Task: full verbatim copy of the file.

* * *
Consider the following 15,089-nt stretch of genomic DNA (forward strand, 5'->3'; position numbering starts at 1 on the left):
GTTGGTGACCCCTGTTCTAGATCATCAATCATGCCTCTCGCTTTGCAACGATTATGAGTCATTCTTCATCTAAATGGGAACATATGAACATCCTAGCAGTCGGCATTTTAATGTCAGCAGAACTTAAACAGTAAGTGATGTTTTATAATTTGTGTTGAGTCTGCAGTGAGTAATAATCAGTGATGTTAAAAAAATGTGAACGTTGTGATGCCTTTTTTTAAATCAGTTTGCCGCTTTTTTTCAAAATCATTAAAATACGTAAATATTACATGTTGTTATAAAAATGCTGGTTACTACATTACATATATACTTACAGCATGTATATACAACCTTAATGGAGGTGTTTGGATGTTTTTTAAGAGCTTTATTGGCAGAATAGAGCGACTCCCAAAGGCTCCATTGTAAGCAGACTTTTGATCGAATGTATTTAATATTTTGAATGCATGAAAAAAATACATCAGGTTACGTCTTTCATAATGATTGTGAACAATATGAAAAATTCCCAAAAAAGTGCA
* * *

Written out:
Consider the following 15,089-nt stretch of genomic DNA (forward strand, 5'->3'; position numbering starts at 1 on the left):
GTTGGTGACCCCTGTTCTAGATCATCAATCATGCCTCTCGCTTTGCAACGATTATGAGTCATTCTTCATCTAAATGGGAACATATGAACATCCTAGCAGTCGGCATTTTAATGTCAGCAGAACTTAAACAGTAAGTGATGTTTTATAATTTGTGTTGAGTCTGCAGTGAGTAATAATCAGTGATGTTAAAAAAATGTGAACGTTGTGATGCCTTTTTTTAAATCAGTTTGCCGCTTTTTTTCAAAATCATTAAAATACGTAAATATTACATGTTGTTATAAAAATGCTGGTTACTACATTACATATATACTTACAGCATGTATATACAACCTTAATGGAGGTGTTTGGATGTTTTTTAAGAGCTTTATTGGCAGAATAGAGCGACTCCCAAAGGCTCCATTGTAAGCAGACTTTTGATCGAATGTATTTAATATTTTGAATGCATGAAAAAAATACATCAGGTTACGTCTTTCATAATGATTGTGAACAATATGAAAAATTCCCAAAAAAGTGCA